Valentine’s Day week is extra special with a love for data
Love is everywhere and for everyone. It just so happens, so is data. During the week of Valentine’s Day, Love Data Week is an international celebration of data hosted by individual organizations featuring fun events and activities.
University Libraries’ Data Services team is hosting three Love Data Week events for faculty, staff, and students to learn more about data and enjoy Valentine’s Day-themed snacks:
Doggos and Data - Monday, Feb. 13, at 4 p.m. in Newman Library, 2nd floor
Cook Counseling Center’s therapy dogs are library favorites. Led by Kelsey Hammer, digital literacy and multimedia production librarian, this event answers the question, “Why do we even have therapy dogs?” Attendees will have a chance to hang with therapy dog Josie while learning what data can tell us how pets help us live better lives.
Dating with Data: 50 Years of Romantic Relationships - Tuesday, Feb. 14, at 1 p.m. in 3310 Torgersen or Zoom
For Valentine’s Day and Black History Month, take a special look at how Americans have grown more inclusive in their attitudes toward interracial, interreligious, and LGBTQ+ relationships and marriage over the past half century. What’s changed? What are some key moments both legally and culturally in those shifts? Where are we headed now? Find out how surveys from 1972-2022 can help find the answers to questions like these.
What’s the Impact? How to Wisely Use Bibliographic Databases and their Publication and Citation Data - Thursday, Feb. 16, at 12:30 p.m. in 3310 Torgersen or Zoom
This workshop digs deeper into research and its impact. Rachel Miles, research impact coordinator, will help participants practice using different databases to track connections such as citations between research publications as well as exploring geographic and linguistic inequities in scholarly impact.
“Each event is meant to help inspire people to think critically about the world around them, ask important questions about who is being forgotten, ignored, or even actively excluded by the legal, cultural, and institutional structures all around us, and maybe even discover a new passion,” said Nathaniel Porter, University Libraries’ social science data consultant and data education coordinator.
New this year, each of the events features an inclusive emphasis. Doggos and Data touches upon the impact of pets and service animals on disabled, mentally ill, and neurodiverse people. Dating with Data features insights into the societal history of diverse relationships. What’s the Impact discusses how research from the global south is often ignored.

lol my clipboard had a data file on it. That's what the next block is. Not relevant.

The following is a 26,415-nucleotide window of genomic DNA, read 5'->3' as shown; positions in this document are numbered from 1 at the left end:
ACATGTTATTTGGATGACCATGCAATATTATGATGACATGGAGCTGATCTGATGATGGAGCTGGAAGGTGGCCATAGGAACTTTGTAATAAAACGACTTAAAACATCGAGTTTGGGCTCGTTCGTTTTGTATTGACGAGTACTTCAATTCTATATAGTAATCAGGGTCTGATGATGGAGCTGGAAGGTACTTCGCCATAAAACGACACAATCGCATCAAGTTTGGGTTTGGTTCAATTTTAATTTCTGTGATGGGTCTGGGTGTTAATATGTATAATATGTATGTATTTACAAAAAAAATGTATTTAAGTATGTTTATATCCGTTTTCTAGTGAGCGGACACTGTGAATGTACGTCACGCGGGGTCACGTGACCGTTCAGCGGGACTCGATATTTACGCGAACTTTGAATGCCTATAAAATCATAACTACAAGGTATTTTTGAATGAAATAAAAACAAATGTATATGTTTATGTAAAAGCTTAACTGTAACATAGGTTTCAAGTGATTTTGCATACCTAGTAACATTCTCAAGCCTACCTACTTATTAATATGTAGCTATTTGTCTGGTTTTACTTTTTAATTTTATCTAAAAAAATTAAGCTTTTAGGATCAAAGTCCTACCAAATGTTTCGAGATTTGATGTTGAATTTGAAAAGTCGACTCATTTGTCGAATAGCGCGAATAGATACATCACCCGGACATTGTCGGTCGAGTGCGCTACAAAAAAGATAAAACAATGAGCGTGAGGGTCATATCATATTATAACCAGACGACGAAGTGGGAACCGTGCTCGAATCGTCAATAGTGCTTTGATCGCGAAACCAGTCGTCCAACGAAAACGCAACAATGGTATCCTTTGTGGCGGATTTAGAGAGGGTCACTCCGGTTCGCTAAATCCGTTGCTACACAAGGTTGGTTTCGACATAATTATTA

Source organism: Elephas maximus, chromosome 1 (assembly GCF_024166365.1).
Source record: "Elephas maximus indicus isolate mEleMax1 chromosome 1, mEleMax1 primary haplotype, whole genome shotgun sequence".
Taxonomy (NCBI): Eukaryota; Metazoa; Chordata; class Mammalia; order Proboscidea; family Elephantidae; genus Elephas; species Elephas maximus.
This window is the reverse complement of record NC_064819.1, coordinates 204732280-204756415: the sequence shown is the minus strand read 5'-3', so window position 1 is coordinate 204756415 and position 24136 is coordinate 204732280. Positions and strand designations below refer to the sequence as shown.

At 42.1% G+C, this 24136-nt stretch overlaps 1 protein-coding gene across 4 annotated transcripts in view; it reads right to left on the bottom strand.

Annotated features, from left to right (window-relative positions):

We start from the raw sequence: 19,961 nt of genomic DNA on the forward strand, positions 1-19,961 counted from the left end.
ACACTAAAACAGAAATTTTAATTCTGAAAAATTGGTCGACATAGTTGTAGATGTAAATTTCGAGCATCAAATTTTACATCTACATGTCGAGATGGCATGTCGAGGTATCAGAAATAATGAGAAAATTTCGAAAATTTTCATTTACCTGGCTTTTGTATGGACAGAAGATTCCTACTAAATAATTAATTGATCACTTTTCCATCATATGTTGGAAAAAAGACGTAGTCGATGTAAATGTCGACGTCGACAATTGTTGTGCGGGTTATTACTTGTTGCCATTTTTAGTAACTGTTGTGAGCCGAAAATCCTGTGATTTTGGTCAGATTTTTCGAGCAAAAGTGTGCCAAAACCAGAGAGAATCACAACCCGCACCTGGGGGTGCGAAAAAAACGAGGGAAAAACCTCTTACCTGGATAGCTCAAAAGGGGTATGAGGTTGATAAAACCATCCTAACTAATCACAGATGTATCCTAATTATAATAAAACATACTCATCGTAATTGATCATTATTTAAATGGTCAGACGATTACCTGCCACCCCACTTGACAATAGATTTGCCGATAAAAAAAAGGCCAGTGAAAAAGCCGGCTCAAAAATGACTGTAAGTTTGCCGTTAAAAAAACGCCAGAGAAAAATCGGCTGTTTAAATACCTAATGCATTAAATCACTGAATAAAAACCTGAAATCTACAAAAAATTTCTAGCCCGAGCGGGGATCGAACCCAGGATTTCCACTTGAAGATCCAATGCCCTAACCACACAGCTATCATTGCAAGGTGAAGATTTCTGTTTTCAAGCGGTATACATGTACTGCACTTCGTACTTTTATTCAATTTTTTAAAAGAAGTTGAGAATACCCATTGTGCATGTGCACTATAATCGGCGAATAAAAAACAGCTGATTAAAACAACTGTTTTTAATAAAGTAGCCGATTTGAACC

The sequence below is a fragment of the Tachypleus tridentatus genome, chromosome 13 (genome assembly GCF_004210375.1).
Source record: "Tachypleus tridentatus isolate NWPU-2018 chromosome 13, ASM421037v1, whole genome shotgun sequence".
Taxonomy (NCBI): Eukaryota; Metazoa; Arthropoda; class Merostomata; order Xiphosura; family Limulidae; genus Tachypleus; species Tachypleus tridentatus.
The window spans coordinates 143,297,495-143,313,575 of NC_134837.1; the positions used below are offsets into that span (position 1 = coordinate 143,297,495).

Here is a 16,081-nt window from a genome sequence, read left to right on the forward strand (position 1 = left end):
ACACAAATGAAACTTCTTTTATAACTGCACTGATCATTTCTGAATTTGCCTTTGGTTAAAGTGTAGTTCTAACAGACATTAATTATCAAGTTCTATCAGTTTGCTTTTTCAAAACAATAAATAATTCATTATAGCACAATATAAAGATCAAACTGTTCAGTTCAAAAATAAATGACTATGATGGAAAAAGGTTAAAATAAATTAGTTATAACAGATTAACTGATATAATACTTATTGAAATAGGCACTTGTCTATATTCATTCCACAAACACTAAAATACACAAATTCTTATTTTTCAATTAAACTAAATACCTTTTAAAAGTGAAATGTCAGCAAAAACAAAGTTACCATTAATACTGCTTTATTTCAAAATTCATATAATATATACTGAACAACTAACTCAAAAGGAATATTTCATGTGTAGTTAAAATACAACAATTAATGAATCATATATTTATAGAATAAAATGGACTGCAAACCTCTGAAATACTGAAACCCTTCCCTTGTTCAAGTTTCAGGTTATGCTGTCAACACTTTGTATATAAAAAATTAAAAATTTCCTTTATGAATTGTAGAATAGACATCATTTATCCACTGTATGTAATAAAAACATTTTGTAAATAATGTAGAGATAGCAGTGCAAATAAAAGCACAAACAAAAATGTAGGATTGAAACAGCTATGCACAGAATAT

“One of the key goals of Love Data Week is to help people realize data is not only important but accessible and even fun - whether you’re a senior researcher or just curious about favorite pets in different countries,” said Porter.
At an international level, Love Data Week is organized by a committee of volunteers from universities around the United States and beyond, with support for promotion and infrastructure through the Institute for Social Research data archive at the University of Michigan.
University Libraries’ Data Services team promotes the development of proficiencies in finding, generating, processing, analyzing, and visualizing data as well as data computation. The multidisciplinary team of experts and partners help members of the Virginia Tech community develop skills in data science and enhance the local and global impact of data-enabled research and curricular innovations and provide free consultations and workshops on all types of research.
“Many of our data services, including workshops and consultations, are focused on supporting faculty and graduate student research,” said Porter. “Yet, from political polls and memes about generational differences to seemingly conflicting reports on how to build a healthy lifestyle, we are bombarded with data that can be challenging to parse. Our Love Data Week events are distinct in that they’re really focused on inspiring people to build digital literacy to evaluate and interpret the data they encounter in their daily lives.
“We can’t change the future without understanding the past and present,” said Porter. “Bringing data to bear on issues that impact people’s daily lives and teaching people how to use data for themselves is a critical part of 21st century citizenship. I want to help people see not just the challenges and inequities that exist — though that’s important — but reasons for hope and optimistic engagement. That’s why these events don’t stop at the present but include chances to explore, discuss, and consider how we can contribute to a better future and how data can inform how we pursue it.”
For more information about Love Data Week at Virginia Tech visit the University Libraries’ events web page.
If you are an individual with a disability and desire an accommodation, please email email@example.com. If you have food allergies or dietary restrictions, please email firstname.lastname@example.org and the team will try to ensure to have something for you.